- Mall aboard: Future requires evolution at West Park Mall (3/24/17)14
- Legal discrimination complaint, ethics complaint filed in Scott City government (3/22/17)12
- Business notebook: Cape native goes from farm to mobile-food operation (3/20/17)1
- Former Scott City administrator: 'I was forced to resign' (3/21/17)6
- Former Southeast softball coach sues Board of Regents; seeks damages and her job back (3/23/17)14
- Triplett manslaughter case set for July 2018 (3/21/17)2
- Two people found dead in Advance house fire (3/21/17)
- Two local lawmakers back charter school bill; Perryville lawmaker objects to measure (3/19/17)24
- Two Cape men charged with second-degree murder of Grandi (3/21/17)2
- Lawmakers put prevailing wage in crosshairs; laborers object (2/12/17)10
Nation digest 12/12/01
AAA predicts less air, train and bus travel
ORLANDO, Fla. -- Twenty percent fewer people than last year will fly, take the train or ride the bus during this season's Christmas and New Year's holidays, AAA predicted Tuesday.
About 11.5 million people are expected to travel by airplane, train or bus this season, compared with 14.4 million people last season. Most of the decline is coming from the airline industry, which has seen a drop-off in business since the Sept. 11 terrorist attacks.
"The current recession and the nation's unemployment situation are the major contributors," said Sandra Hughes, AAA Travel vice president.
Overall travel is expected to decline by only 6 percent.
FTC approves Nestle buying Ralston Purina
WASHINGTON -- The government cleared the way for the creation of a global pet-food empire Tuesday, approving Swiss food giant Nestle S.A.'s $10.3 billion purchase of Ralston Purina.
While the deal brings together such brands as Alpo, Purina and Friskies, the companies agreed to sell Ralston's Meow Mix and Alley Cat dry cat food brands, the Federal Trade Commission said.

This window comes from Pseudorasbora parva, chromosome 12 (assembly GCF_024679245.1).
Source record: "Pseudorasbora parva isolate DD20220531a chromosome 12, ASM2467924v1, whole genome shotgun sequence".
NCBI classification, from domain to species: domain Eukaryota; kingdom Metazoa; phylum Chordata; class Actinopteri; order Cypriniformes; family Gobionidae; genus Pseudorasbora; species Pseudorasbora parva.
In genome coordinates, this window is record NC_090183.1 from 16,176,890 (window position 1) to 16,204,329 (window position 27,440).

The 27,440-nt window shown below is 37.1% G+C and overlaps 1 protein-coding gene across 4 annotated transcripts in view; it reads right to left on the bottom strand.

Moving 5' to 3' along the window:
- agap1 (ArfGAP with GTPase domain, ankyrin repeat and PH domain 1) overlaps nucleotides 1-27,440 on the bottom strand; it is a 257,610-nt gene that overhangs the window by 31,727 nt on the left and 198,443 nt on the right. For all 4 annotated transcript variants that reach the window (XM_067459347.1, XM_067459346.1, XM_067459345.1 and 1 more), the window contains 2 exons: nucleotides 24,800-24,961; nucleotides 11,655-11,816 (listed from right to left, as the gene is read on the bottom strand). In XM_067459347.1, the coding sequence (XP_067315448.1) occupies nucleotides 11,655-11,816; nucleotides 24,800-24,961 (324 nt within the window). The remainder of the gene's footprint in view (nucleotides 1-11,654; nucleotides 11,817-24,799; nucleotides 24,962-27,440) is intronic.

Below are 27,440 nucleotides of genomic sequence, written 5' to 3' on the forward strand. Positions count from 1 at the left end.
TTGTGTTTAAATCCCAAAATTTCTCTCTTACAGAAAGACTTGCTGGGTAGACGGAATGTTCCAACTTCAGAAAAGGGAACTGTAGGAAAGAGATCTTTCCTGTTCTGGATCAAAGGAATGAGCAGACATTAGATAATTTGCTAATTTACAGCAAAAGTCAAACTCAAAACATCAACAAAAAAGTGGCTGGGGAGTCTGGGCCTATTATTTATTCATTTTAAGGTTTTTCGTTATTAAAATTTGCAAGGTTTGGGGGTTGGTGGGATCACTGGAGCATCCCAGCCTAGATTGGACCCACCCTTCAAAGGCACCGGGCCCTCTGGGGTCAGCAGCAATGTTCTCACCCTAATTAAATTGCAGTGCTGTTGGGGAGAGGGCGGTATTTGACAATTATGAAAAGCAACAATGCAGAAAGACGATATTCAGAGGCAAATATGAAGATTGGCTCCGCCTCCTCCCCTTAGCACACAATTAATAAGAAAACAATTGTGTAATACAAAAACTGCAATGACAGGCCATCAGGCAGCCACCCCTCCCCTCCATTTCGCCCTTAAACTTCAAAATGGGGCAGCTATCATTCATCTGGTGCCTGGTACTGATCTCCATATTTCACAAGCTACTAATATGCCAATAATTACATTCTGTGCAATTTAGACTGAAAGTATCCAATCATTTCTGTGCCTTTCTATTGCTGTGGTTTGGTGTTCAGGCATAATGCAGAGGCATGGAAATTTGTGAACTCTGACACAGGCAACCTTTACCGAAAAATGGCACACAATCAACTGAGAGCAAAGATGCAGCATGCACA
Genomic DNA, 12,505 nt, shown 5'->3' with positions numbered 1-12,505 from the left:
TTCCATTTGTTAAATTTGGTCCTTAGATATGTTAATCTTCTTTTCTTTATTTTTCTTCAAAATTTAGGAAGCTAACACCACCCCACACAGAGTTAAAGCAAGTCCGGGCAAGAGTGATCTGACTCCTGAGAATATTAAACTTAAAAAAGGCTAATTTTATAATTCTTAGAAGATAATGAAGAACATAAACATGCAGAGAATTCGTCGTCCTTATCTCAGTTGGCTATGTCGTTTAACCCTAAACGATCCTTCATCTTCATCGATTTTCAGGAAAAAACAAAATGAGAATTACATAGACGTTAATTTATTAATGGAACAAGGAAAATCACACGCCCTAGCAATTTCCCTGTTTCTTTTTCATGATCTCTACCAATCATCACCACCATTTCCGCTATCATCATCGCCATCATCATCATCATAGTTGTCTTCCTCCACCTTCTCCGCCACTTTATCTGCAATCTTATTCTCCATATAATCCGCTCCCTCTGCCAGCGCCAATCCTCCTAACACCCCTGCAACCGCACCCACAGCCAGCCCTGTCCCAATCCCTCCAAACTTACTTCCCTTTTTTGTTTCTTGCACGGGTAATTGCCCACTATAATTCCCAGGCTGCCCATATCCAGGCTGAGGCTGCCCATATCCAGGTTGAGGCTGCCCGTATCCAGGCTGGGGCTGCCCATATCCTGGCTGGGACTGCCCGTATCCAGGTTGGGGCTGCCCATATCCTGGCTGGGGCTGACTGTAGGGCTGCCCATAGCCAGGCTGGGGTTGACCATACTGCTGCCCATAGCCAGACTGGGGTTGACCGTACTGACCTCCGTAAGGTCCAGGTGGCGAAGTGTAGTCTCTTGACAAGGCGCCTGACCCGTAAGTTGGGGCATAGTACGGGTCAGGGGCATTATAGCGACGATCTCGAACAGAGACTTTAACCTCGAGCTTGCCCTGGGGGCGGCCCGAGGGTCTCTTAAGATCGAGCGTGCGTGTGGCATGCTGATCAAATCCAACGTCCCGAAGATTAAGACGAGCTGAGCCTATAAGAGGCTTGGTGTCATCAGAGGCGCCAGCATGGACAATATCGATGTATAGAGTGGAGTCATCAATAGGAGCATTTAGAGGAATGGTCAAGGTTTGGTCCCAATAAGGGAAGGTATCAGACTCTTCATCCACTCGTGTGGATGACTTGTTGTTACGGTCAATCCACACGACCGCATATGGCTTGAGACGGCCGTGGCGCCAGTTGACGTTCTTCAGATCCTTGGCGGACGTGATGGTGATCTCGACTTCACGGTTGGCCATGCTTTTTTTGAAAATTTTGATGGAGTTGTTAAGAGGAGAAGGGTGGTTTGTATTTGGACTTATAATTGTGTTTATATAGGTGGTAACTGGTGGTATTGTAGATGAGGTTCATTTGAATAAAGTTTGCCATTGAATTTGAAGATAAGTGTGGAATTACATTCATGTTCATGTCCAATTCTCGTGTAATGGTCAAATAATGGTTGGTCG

Nestle holds 32 percent of the U.S. cat food market, while St. Louis-based Ralston has 26 percent. Nestle also adds Ralston's 28 percent share of the dog food market to the 10 percent it already has.
Drug has no effect on long-term drinkers
The drug most used to treat alcoholics in this country has no effect on long-term heavy drinkers, a Department of Veterans Affairs study found.
The study looked at more than 600 veterans. They were about 49 years old on average, had been getting drunk regularly since their early 20s, and when the study began were drinking about three days out of four, downing an average of 13 drinks on those days.
One group took the drug naltrexone for three months, one took it for a year, and one took look-alike pills with no medical effect.
In all three groups, the patients went an average of 4 1/2 months without drinking. After 13 weeks and after a year, they were drinking less, and on far fewer days, than they had when the study began -- but the reduction was about the same for all three groups.
Statute of limitations claim thrown out
STAMFORD, Conn. -- A judge refused to throw out murder charges against Kennedy cousin Michael Skakel on Tuesday, rejecting defense claims that a statute of limitations was in effect at the time of the 1975 slaying.
Defense lawyer Michael Sherman said he was not surprised by the decision and that an appeal was unlikely.
Skakel, 41, a nephew of the late Sen. Robert F. Kennedy, is charged with killing Martha Moxley, a neighbor who was beaten to death with a golf club. Skakel and Moxley were 15 at the time.
Airport workers charged with lying to get badges
SALT LAKE CITY -- Sixty-nine airport workers have been indicted on federal charges of using false information to get jobs at Salt Lake International Airport, prosecutors said Tuesday.
U.S. Attorney Paul Warner said there was no indication of terrorist connections. He said most are accused of lying to get security badges allowing them into secure areas.
Sixty-one of those indicted are charged with using fake immigration and Social Security documents to get security badges. Six others are charged with lying about past criminal history to get the security clearance. The remaining two relied on false information to get airport jobs.
-- From wire reports